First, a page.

12 September – 14 December 2014
- The Courtauld Gallery presents Regrets, a major new group of works by Jasper Johns, one of the world’s greatest living artists
- The series was inspired by Johns’ chance encounter with a 1964 photograph of Lucian Freud posing in Francis Bacon’s London studio
- The drawings and paintings convey Johns’ extraordinary creative process and his ability to transform and recast an image in numerous different ways
- This exhibition is based upon one originally organized by The Museum of Modern Art, New York
- The series reveals Johns’ profound engagement with the composition and its themes of mortality, memory, and creativity
- The exhibition will run from 12 September – 14 December 2014
- For further images or information, email email@example.com
The Courtauld Gallery presents Jasper Johns: Regrets, a display of new work by the internationally renowned American artist. Now aged 83 and established as one of the world’s most revered living artists, Johns’ reputation was confirmed in the late 1950s when his iconic Flag and Target paintings paved the way for the development of Pop Art. During his career, Johns has created some of the most important and compelling works of modern times.
Jasper Johns: Regrets showcases the artist’s most recent body of work, developed over the last year and a half following his chance encounter with a 1964 photograph of Lucian Freud posing in Francis Bacon’s London studio, reproduced in a Christie’s auction catalogue.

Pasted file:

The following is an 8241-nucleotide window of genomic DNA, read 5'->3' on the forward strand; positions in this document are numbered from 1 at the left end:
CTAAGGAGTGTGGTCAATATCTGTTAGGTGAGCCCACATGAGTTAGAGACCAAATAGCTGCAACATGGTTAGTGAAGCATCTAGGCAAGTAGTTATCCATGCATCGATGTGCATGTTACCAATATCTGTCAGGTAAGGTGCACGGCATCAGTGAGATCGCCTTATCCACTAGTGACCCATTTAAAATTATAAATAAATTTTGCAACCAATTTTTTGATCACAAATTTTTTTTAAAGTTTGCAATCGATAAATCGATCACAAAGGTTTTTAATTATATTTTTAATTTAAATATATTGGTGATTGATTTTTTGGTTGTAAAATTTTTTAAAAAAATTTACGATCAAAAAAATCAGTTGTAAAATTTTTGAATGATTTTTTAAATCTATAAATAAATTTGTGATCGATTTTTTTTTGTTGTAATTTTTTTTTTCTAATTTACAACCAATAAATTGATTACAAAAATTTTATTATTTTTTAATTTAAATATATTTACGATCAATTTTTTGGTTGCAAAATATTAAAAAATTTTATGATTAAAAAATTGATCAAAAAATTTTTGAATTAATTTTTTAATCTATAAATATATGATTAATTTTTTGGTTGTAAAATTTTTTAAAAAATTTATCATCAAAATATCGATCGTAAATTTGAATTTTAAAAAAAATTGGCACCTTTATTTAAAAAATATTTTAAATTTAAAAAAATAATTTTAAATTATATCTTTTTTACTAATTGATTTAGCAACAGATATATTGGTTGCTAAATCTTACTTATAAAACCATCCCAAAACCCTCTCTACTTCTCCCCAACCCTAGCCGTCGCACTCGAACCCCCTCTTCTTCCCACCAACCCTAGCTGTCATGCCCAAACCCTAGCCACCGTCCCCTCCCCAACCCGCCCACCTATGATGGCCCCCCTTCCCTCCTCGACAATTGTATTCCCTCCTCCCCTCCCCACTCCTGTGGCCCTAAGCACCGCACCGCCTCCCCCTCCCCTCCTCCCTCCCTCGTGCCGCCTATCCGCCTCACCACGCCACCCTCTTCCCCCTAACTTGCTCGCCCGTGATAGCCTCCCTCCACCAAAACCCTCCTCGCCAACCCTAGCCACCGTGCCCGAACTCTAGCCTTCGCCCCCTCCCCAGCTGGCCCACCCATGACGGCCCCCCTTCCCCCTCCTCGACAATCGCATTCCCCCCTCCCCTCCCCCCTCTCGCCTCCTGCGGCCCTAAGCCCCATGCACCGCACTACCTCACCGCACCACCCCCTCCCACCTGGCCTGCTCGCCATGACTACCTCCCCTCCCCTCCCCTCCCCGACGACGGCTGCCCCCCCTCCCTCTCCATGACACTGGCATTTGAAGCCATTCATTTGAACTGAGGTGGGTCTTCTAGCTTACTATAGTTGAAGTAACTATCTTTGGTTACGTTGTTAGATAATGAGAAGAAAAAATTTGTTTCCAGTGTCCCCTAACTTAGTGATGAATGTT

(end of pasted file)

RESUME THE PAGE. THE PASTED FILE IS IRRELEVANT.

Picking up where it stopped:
The photograph, taken by John Deakin, shows Freud seated on a cheap brass bedstead, his hands covering his face in an ambiguous gesture of introspection. It was commissioned and used by Francis Bacon as the source material for one of his own paintings – eventually becoming the basis of Study for Self-Portrait, 1964. Johns incorporates not only the subject of the photograph itself, but the physically distressed qualities of the original print, which Bacon had torn, creased and smudged in the course of his studio practice.
The missing sections, tears and folds of the original play a prominent role in Johns’ composition throughout the series. Johns explored and transformed the image in numerous experiments in oil, watercolour, pencil and ink. In the process he mirrored and doubled the original image, and in doing so, the unmistakable form of a skull emerged unexpectedly in the centre of his new composition. This ‘apparition’ creates a reminder of death or memento mori at the heart of the works. Two large paintings and a group of works in ink on plastic are particular highlights of the series and are testament to Johns’ profound engagement with his subject and convey themes of creativity, memory, reflection and mortality.
Most of the works are signed and titled ‘Regrets - Jasper Johns’ – seemingly a reference to their profound and contemplative mood. But this signature and title has a humorous story attached as it derives from a rubber stamp Johns had made some years previously to swiftly decline the stream of requests and invitations that he regularly receives. Such double-edged meanings are typical of Johns’ approach as an artist, asking us to constantly question and doubt what we see in his work.